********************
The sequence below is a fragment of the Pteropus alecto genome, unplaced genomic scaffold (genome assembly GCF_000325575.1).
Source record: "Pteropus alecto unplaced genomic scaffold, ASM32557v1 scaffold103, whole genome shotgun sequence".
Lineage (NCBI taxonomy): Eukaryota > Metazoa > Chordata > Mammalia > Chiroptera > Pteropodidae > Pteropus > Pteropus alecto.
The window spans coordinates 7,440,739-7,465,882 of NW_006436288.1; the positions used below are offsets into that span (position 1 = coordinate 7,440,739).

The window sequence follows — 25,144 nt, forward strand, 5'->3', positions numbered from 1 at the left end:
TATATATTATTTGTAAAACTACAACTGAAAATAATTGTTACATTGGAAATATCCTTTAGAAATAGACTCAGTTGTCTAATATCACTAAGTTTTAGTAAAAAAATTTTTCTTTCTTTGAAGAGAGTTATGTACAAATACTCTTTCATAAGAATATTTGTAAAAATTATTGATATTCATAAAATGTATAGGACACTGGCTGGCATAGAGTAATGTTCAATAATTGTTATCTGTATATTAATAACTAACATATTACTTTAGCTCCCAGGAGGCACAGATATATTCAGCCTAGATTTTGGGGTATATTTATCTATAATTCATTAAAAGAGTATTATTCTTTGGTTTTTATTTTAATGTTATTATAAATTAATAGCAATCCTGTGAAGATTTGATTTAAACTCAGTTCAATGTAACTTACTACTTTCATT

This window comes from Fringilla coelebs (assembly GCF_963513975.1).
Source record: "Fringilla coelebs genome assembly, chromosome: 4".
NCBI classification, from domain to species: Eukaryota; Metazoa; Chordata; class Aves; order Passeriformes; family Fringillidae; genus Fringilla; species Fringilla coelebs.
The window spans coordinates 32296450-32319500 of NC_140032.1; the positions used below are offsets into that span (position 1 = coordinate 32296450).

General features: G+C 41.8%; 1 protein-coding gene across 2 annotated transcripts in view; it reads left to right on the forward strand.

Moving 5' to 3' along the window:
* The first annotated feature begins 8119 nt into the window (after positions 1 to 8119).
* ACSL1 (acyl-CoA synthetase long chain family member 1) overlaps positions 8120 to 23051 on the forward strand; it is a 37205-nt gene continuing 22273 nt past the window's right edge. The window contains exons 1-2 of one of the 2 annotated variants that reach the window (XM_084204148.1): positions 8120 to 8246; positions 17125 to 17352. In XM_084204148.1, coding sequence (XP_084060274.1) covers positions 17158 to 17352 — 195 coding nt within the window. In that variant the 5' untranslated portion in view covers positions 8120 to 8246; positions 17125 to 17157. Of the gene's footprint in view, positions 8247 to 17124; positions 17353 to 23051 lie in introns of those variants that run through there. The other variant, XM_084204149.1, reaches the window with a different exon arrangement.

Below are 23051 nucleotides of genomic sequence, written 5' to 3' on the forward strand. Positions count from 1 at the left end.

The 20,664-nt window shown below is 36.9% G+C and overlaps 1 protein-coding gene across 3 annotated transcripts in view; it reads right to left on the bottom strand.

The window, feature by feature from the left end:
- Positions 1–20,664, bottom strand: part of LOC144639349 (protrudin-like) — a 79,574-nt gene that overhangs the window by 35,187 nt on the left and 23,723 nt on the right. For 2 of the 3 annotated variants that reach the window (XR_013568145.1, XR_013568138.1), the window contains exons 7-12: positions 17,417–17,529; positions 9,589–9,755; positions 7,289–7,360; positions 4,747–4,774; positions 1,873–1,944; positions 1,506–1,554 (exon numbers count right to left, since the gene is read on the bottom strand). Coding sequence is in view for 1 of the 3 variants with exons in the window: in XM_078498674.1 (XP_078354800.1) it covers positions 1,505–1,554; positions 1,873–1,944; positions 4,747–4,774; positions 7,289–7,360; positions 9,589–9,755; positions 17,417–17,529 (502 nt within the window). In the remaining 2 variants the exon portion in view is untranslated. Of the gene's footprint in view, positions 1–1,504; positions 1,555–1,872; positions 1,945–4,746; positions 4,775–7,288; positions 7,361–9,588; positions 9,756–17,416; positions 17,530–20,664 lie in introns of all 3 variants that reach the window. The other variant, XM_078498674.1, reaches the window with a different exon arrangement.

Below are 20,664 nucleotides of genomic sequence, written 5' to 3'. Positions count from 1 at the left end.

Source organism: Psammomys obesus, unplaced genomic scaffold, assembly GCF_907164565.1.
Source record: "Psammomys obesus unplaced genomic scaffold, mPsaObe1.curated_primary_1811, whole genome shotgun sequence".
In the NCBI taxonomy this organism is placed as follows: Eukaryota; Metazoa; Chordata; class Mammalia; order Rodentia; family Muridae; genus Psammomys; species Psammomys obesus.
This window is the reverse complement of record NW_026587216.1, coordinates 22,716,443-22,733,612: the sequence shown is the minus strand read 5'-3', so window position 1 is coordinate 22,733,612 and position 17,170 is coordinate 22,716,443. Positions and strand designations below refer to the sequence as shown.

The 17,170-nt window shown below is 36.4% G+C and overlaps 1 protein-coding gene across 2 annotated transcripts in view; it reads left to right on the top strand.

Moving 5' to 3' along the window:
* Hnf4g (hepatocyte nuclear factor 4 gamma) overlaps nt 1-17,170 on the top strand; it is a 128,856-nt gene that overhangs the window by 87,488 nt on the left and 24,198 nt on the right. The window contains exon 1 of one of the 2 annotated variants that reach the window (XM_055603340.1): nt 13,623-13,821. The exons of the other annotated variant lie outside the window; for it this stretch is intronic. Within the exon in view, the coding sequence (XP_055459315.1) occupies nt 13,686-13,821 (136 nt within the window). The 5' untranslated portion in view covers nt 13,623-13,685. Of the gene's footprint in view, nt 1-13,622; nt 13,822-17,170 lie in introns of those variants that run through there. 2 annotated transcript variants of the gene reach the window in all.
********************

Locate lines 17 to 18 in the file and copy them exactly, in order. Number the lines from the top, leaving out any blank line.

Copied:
The window, feature by feature from the left end:
- Positions 1–20,664, bottom strand: part of LOC144639349 (protrudin-like) — a 79,574-nt gene that overhangs the window by 35,187 nt on the left and 23,723 nt on the right. For 2 of the 3 annotated variants that reach the window (XR_013568145.1, XR_013568138.1), the window contains exons 7-12: positions 17,417–17,529; positions 9,589–9,755; positions 7,289–7,360; positions 4,747–4,774; positions 1,873–1,944; positions 1,506–1,554 (exon numbers count right to left, since the gene is read on the bottom strand). Coding sequence is in view for 1 of the 3 variants with exons in the window: in XM_078498674.1 (XP_078354800.1) it covers positions 1,505–1,554; positions 1,873–1,944; positions 4,747–4,774; positions 7,289–7,360; positions 9,589–9,755; positions 17,417–17,529 (502 nt within the window). In the remaining 2 variants the exon portion in view is untranslated. Of the gene's footprint in view, positions 1–1,504; positions 1,555–1,872; positions 1,945–4,746; positions 4,775–7,288; positions 7,361–9,588; positions 9,756–17,416; positions 17,530–20,664 lie in introns of all 3 variants that reach the window. The other variant, XM_078498674.1, reaches the window with a different exon arrangement.